‘Two Worlds’ Graeber retrospective hints at larger, human story

Larry Graeber, "Two Worlds: A Look Back"

Free, by appointment

Hausmann Millworks, 925 W Russell

(210) 884-6390, hausmannmillworks.com

Exhibit on view to May 31

Mounted in a long cinderblock room that was once part of an architectural cabinetry shop, the Larry Graeber retrospective “Two Worlds: A Look Back” at Hausmann Millworks has a settled calm about it: more like the lived-in feeling that resonates from small museum collections than the bustle surrounding art galleries. Covering 30 years of painting and sculpture by the SA artist, the show follows Graeber’s focus on figurative works from 1980 through the mid-1990s, to his concerns with geometric abstraction that fill the last 15 years.

That he would develop two forms of expression seems almost predestined. Doubles frequent the room in his early paintings. Immediately to the left of the entrance is a wood table with two sets of paired chairs. Above is another duet — a large drawing of two figures. One is touched, but refuses the other’s glance. On the adjoining wall a painting depicts two male runners in mid-stride. Nearby, the figure of a head displays a tiny couple wrestling as if inside, like thoughts. All from the late 1980s, the paintings are cast in flat, dry pigments with gritty, scraped surfaces. The colors are heavy and dry, and there is a fierce materiality to the surfaces, which seem more like milk paint than the oil they are painted in.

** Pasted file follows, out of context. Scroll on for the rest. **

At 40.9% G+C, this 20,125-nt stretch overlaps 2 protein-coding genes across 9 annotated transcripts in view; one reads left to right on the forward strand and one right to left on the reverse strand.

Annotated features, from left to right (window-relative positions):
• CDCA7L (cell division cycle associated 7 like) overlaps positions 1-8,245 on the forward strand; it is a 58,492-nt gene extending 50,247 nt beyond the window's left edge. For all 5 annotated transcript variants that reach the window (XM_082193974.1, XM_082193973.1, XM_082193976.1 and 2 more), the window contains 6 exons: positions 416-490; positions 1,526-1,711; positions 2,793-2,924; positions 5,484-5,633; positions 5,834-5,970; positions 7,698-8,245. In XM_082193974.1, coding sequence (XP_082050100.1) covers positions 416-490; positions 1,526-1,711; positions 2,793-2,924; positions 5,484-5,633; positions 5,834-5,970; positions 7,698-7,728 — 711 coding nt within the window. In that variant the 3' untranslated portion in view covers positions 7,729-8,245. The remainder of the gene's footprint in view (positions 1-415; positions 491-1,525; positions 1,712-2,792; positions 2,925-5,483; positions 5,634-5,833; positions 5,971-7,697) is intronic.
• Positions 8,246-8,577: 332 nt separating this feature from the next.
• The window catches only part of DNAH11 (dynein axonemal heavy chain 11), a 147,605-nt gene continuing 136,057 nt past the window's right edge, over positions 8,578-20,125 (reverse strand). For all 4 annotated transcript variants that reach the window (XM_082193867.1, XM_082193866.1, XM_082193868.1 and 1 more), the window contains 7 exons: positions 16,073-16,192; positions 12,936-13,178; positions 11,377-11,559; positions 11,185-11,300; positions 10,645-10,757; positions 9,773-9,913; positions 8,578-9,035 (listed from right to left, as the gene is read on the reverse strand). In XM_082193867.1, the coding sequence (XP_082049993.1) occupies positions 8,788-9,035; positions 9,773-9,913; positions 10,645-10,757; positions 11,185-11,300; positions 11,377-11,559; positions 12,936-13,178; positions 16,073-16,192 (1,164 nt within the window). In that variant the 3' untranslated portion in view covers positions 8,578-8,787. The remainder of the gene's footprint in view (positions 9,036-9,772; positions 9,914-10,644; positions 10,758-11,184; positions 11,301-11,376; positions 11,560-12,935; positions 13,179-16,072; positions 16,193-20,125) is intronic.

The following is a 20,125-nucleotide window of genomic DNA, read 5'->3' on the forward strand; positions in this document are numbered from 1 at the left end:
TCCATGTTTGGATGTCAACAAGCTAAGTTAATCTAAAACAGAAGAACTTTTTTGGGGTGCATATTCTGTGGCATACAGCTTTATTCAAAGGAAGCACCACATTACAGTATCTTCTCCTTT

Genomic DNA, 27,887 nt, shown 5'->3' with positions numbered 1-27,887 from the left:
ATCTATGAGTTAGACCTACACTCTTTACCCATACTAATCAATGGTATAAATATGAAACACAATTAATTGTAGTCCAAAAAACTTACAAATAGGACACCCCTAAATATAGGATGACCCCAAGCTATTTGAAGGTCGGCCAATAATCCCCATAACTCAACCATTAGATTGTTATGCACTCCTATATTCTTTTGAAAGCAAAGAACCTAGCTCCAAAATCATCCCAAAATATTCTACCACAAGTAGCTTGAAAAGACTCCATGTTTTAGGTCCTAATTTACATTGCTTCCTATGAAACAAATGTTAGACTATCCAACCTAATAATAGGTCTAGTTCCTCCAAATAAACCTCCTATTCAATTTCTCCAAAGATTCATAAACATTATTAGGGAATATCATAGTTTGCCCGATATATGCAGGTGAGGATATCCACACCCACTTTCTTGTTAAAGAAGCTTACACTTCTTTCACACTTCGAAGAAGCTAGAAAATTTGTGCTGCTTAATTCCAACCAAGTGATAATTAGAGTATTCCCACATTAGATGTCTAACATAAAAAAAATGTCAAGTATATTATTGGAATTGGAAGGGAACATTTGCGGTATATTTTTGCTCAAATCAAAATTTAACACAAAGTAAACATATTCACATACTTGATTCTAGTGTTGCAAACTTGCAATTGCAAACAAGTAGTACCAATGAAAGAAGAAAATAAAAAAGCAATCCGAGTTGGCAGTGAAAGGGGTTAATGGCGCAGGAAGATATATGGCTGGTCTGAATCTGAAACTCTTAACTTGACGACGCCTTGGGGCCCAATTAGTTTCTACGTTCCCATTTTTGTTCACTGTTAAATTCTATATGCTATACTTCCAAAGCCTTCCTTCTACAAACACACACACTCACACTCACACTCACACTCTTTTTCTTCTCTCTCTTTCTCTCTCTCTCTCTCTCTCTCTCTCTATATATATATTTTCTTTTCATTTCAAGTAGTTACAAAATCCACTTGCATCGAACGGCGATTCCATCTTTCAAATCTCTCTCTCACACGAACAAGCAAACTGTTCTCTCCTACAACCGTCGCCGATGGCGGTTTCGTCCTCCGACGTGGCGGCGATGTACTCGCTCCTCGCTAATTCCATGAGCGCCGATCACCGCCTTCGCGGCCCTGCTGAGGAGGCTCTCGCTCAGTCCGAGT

Two sculptures from Graeber’s first decades are also figurative, a standing figure and crouching, but not abject, woman. There is a sort of namelessness here, but not anonymity. References, or perhaps influences, seem to span ages, but most often cull the modern century, collecting late-19th- to mid-20th-century styles. Bits of Matisse, here, Picasso line drawings, there. Spread about the room, the art history references become memories of human history, Graeber’s work reading almost like a collection of artifacts. Underneath the array of shapes, or trials, lies a signature strangely non-assertive, seemingly egoless — but watching.

The geometric works follow grids and stripes that are never measured, straggling crazily across the canvas, almost as curved as rectilinear. In a wall niche is set a small painting of a colored grid. It is placed on the inset back wall, precisely located so that a shadow cast from the ledge above intersects with the top edge of the painting. Similar play with shadows is found throughout the room, the exhibition as much installation as it is collection.

Three small sculptures arrayed on a table represent Graeber’s current sculptural explorations. Box forms, stacked and covered with black electrical and silver reflective tape, are reminiscent of manipulated found object works currently in vogue among many art camps. One, a glued composite of broken pieces of what appears to be plywood, is covered with tar-like flat black. Key to the exhibition, its rough textures form an almost organic shape that echoes the nearby crouching female form. Though similar in shape to the carved wood piece from 1989, it balks at quite assuming life. Vibrant, simmering from all angles, it is made of the detritus of labor.

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